This is another trend that I have been observing, and it’s getting crazier every year. The items that you need to be in our business – if they are not free, they are getting cheaper than ever.
Of course, the most famous of these companies making great cheap products is Blackmagic Design, qne not just for software. Soon after they acquired Teranex, they dropped prices from $80,000 to under $2000 (neither of those is a typo), while adding formats, reducing size, and reducing fan noise.
They continue to release amazing new products at unheard of low prices. The new Blackmagic ATEM Television Studio Pro HD video switcher is about $2300 for an 8 input HD switcher. Yes, this includes the control panel. (The Blackmagic ATEM 1 M/E control panel is more than twice the price of this!).
Blackmagic Design Web Presenter, shown with optional Teranex Mini Smart Panel
And streaming in the last 2 years has been revolutionary as well. The Blackmagic Web Presenter, AJA U-TAP and HELO, and the , all can instantly do web streaming for very little money, and no special knowledge or software.
The AJA U-TAP (above) and the Blackmagic Web Presenter emulate a web cam, so you can stick your professional video product (camera, switcher, or editing system) into them, stick the USB port into a computer, and get the signal up to YouTube Live, or Facebook Live or Twitter Periscope, or Skype or so many other services. And if you can’t figure out how to use this, go ask a 14 year old, because “everyone” is doing it, and now you can too, for almost no money.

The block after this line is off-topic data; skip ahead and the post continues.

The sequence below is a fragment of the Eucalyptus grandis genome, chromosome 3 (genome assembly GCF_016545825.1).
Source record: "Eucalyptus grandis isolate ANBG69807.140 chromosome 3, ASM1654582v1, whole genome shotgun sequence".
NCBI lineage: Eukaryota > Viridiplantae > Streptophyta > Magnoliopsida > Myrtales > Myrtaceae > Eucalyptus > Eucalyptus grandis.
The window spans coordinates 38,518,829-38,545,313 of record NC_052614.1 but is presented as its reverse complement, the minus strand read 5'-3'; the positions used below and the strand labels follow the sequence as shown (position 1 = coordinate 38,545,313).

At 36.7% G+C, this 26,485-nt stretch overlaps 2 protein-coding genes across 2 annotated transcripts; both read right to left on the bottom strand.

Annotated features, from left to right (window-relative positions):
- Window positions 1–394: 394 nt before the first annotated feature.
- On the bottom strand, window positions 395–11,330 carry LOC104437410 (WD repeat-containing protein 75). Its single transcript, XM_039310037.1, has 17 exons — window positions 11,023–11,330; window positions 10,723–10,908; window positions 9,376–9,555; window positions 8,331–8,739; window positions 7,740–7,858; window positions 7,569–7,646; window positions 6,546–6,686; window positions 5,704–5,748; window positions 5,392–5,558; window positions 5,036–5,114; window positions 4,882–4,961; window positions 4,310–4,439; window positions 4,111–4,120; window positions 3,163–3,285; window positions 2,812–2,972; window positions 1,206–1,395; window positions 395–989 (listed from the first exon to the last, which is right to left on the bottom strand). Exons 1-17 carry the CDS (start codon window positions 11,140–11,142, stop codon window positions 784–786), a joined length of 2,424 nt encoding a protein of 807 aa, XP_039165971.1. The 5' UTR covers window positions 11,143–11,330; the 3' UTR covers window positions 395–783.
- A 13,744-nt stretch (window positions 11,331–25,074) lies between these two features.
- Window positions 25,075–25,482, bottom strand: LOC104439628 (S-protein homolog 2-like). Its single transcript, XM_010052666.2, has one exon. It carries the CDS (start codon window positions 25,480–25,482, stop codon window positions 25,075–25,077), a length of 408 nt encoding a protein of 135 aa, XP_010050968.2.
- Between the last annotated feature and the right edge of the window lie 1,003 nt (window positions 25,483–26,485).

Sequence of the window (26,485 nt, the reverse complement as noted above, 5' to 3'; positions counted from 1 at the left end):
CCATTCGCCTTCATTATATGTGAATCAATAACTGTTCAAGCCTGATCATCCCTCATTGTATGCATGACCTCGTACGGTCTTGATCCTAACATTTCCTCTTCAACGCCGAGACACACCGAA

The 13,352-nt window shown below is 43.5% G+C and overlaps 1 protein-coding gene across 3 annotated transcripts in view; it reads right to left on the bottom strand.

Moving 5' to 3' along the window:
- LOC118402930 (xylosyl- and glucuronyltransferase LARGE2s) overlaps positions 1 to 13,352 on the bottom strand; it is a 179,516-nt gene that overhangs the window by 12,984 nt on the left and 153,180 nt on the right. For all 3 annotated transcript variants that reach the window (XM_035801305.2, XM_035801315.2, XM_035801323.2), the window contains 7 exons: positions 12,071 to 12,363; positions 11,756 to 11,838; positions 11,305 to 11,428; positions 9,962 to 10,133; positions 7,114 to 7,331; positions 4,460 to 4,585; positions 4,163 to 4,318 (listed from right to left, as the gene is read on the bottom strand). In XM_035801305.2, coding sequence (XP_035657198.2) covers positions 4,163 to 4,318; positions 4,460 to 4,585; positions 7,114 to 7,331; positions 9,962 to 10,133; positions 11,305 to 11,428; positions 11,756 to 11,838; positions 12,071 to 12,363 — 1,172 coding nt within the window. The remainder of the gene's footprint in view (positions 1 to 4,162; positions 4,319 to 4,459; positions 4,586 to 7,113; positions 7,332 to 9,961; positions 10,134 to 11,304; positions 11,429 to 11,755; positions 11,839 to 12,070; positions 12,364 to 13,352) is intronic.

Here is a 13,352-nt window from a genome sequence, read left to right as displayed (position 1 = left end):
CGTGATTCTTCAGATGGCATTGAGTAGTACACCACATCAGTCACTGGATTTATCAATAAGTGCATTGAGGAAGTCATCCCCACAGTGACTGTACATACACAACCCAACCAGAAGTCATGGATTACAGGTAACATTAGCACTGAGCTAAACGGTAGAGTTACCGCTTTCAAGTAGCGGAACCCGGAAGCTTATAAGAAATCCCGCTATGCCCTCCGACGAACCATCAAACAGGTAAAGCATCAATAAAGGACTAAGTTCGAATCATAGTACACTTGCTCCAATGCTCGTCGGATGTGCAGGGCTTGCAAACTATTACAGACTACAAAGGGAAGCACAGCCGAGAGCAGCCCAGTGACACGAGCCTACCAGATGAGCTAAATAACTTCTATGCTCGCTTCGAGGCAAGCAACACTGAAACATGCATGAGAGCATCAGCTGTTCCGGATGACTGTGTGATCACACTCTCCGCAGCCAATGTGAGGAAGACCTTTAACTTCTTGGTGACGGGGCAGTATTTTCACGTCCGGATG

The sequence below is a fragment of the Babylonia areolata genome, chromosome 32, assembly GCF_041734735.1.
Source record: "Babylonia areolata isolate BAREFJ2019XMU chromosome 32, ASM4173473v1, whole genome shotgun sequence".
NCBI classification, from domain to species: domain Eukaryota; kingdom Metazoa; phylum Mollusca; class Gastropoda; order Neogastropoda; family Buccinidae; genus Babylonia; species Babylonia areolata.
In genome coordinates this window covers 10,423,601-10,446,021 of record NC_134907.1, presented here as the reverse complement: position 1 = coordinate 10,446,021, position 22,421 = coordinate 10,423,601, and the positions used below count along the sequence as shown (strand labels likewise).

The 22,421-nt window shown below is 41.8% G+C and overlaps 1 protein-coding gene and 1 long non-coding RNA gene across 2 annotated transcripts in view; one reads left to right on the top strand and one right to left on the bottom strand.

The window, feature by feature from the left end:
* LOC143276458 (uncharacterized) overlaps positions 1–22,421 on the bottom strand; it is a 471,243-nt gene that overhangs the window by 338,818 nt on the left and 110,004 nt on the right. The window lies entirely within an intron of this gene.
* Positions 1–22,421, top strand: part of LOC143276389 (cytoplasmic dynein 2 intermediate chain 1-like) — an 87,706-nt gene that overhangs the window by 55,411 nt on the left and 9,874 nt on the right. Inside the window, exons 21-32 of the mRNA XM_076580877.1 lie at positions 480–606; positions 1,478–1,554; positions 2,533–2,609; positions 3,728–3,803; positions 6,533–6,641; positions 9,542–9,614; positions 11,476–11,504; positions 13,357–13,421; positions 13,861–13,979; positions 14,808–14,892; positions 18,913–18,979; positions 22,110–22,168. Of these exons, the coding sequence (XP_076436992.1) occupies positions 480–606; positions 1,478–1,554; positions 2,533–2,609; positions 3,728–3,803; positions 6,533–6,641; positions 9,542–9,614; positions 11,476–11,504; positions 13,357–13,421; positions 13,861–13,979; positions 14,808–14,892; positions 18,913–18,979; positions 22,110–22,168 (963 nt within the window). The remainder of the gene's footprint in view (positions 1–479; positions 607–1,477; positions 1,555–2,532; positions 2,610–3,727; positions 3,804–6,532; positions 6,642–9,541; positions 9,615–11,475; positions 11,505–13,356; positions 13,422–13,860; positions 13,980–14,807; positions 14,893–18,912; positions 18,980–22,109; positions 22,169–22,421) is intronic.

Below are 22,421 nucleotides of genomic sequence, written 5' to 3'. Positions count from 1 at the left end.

Even specialty products are becoming dirt cheap. I had to borrow a Thunderbolt 3 to 10G adapter for a demonstration I was doing from a new MacBook Pro to a QNAP shared storage system, so I asked to borrow the new Promise SANLink3 box.
To my amazement, this new converter is half the price of the old Promise SanLink2 (now $299). And the performance was amazing -- 1100 MB/sec from computer to shared storage on the Mac.
And Akitio is making the same type of converter for pretty much the same price.
When it came to storage, all the usual players were there, and of course, the big change was interface to Thunderbolt 3. Companies like G-Tech and Lacie were showing their large, super fast external storage products.
There were unique Thunderbolt 3 products as well, like the Maxx Digital ThunderRaid2. This chassis is not only Thunderbolt 3, but comes standard with a 12G miniSAS connector on it, so you can daisy chain your existing miniSAS RAID arrays onto modern Thunderbolt 3 storage, to keep your investment going.
SHARED STORAGE: AVID NEXIS FOR EVERYONE AND QNAP's UNBELIEVABLY CHEAP NAS
When it came to shared storage, the choices were overwhelming, and all of them excellent.
Facilis Terrablock, EditShare, Apace Systems, Studio Network Solutions, Dynamic Drive Pool, GB Labs, Archion were all there.
But the big shockers in this area to me were Avid and QNAP. For the first time, Avid is selling the Avid Nexis Pro for under $10,000! (I am looking at a Videoguys web page right now, and the 20TB model is $7500! I can’t believe it!